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Types of Foundation Brakes

The drum or "S" cam brake are the most common of the air brake foundational brakes.

There are 4 types of foundation brakes you must know for your CDL test.

Disc Brakes | Wedge Brakes | Air-Over-Hydraulic Brakes

Updated Jan 2021 

S-Cam Brakes OR Drum Brakes

This type of foundation brake can also be called "The Drum Brake."

The brake assembly consists of the braking parts around the wheel that are operated by the air brake system.

  • Brake chambers
  • Push rods
  • Slack adjusters
  • S-cam
  • Brake linings
  • Brakes drums.

These are the most common type of foundation air brakes that are currently found on commercial trucks.

And owing to advances in air brake technology and regulation in the last two decades, the only susceptibility of these brakes is brake fade.

Owing to air brake courses that are a requirement of any commercial licence operating an air brake equipped vehicle, this failing is almost non-existent.

Disc Brakes

Although uncommon up to this juncture in air brake technology, disc brakes are beginning to make inroads into the commercial industry.

These foundation brakes have been used on commercial vehicles in Europe for a number of years.

The reason for disc brakes technology is that these brakes do not experience brake fade.

Rather, when the rotor is heated, it expands into the brake pads and the brakes become more aggressive.

Think of your thumb and forefinger pinching the spine of a book to pick it up.

Disc brakes are the same principle.

The brake pads pinch the rotor (circular steel plate), creating friction which slows the vehicle.

Up to this juncture in automotive engineering these types of brakes have been popular on sports cars and bikes.

And these brakes are widely used on motorcycles and race cars because these actually work better when heated due to the rotor expanding into the brake pads.

Disc brakes have rotors, callipers, and brake pads. These types of brakes are beginning to appear on large vehicles.

The challenge for engineers up to this point is the sheer amount of heat generated by brakes on commercial vehicles.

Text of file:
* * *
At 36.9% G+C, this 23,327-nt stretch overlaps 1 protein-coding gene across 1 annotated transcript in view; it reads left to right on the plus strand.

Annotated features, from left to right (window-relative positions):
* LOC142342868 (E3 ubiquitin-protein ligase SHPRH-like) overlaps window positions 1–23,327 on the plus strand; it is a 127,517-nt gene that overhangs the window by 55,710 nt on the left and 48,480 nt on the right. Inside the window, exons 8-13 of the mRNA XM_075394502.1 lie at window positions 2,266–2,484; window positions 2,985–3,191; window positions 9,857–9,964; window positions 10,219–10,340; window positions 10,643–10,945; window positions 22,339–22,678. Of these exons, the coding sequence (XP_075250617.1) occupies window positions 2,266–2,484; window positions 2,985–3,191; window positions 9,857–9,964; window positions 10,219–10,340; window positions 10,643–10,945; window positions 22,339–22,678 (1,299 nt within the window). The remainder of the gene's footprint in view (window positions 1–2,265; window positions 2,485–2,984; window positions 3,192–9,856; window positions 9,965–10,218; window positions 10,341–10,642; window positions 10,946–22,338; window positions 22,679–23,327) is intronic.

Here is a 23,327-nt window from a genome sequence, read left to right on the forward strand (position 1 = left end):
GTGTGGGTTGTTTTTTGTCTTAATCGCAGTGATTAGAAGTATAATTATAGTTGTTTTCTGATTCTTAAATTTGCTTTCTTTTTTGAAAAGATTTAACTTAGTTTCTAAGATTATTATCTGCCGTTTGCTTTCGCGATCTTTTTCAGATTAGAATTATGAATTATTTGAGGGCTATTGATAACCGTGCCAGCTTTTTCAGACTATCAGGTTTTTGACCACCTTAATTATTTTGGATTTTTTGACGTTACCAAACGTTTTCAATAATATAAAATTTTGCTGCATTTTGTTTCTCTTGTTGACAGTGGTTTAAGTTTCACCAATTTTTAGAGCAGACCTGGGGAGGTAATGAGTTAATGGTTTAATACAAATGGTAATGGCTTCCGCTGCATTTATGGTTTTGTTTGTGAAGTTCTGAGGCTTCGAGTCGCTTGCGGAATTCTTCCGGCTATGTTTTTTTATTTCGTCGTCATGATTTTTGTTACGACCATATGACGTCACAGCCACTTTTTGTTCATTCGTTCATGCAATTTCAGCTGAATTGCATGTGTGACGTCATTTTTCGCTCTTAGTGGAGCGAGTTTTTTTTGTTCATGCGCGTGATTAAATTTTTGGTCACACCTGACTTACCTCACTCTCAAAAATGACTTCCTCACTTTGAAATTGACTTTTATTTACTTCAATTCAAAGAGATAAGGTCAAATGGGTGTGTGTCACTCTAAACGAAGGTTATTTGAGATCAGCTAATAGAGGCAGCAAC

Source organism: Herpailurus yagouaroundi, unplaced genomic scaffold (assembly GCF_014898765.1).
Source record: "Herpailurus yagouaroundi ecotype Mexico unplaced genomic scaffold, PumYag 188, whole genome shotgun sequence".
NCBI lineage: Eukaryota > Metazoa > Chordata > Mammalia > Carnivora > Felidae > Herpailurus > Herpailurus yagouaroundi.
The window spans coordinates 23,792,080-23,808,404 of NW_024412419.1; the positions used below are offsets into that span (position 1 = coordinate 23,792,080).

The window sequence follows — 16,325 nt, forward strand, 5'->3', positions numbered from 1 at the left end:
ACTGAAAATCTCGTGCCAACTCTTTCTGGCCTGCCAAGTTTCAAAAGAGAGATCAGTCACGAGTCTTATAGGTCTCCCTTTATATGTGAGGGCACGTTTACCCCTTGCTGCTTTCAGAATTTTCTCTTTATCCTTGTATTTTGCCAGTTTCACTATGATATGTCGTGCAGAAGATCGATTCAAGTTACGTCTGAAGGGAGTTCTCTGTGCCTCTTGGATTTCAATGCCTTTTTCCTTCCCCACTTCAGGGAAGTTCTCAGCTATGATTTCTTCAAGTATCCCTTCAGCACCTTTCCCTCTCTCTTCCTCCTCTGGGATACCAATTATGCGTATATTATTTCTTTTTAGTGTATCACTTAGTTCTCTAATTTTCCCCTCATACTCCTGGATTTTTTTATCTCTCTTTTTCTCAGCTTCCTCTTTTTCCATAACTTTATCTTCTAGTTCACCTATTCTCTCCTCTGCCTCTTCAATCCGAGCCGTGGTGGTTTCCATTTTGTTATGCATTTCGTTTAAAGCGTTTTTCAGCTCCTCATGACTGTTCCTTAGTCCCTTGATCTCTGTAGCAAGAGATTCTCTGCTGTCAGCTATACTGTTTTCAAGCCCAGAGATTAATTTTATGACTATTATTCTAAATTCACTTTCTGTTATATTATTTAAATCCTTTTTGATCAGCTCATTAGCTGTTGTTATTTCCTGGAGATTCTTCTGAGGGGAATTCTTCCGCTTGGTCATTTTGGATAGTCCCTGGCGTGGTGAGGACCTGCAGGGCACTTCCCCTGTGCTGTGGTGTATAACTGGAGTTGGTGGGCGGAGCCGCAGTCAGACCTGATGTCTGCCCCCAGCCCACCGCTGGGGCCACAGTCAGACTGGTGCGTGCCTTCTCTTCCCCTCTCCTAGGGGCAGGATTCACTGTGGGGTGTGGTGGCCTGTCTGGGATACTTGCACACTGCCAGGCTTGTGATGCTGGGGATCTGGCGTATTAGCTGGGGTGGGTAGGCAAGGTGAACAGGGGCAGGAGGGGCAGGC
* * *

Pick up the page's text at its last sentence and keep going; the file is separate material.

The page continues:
Too much heat causes the component parts of the disc brakes to weld together and fail.

There are some newer trucks that have disc brakes.

These brakes cannot be adjusted or measured for adjustment by a driver.

These brakes must be serviced by a qualified person.

At one and the same time however, that the components of an air brake disc system are visually inspected daily by drivers for damage, insecure parts or components that are not working.

Knowledge Test Questions: which types of brakes have rotors?

Which types of brakes have callipers?

Can disc brakes be adjusted by the driver?

Disc brakes consist of:

  • brake pads;
  • callipers;
  • rotors.

Wedge Brakes

OBSOLETE

This type of brakes uses one or two small air chambers with wedge-shaped pushrods.

Most wedge brakes have internal automatic adjusters.
Knowledge test Question: how many brake chambers can a wedge brake have:

Answer: 1 or 2.

Wedge brakes must be checked and adjusted by a qualified mechanic.

The driver can look for damaged and insecure components.

The tug tests will also reveal if the brakes are working properly.

Wedge brakes were unreliable and couldn't be adjusted by the driver. Due to these limitations, they fell out of favours as the braking system on large vehicles.

Again, these types of brakes are rare.

These can be identified because the the brake chamberand push-rod are facing the wheel assembly.

Air-Over_Hydraulic Brakes

OBSOLETE

Although uncommon in air brake technology, air-over-hydraulic brakes are found every now and again.

These systems were most prevalent on 5-ton straight trucks equipped with "gas" engines.

If a truck or bus is equipped with air-over-hydraulic brakes, the driver must have an air brake endorsement to operate this vehicle.

Exception: If the vehicle is NOT equipped with an air treadle (a foot valve) to operate the service brakes, the driver does not require an air brake endorsement.

These systems neither worked well nor continued with wide-spread adoption of diesel engines.

In the ole' days of trucking, gas engines created a vacuum, and this air vacuum powered the air portion of the air-over-hydraulic braking systems.

Diesel engines on the other hand, do not create a vacuum and when most trucks were fitted with diesel engines in the 1970s and 80s, air-over-hydraulic brakes were no longer feasible.

To operate an air brake system, diesel motors had to be fitted with an air compressor, and once fitted, a pure air brake system simply made sense.

The adoption of diesel engines made air-over-hydraulic brakes obsolete. An air brake compressor was added making it an air brake system.

The system essentially takes a brake chamber (pressure intensifier) and fits it to a hydraulic master cylinder.

With the use of air pressure, the aim was to increase braking power in a hydraulic braking system.

These brakes cannot be adjusted or measured for adjustment by a driver.

These brakes must be serviced by a qualified person.

At one and the same time however, that the components of an air air-over-hydraulic system are visually inspected daily by drivers for damaged, loose or components that are not working.

As well, the hydraulic components must be check for leaks and functionality.

S-Cam OR Drum Brakes | Wedge Brakes | Air-Over-Hydraulic Brakes

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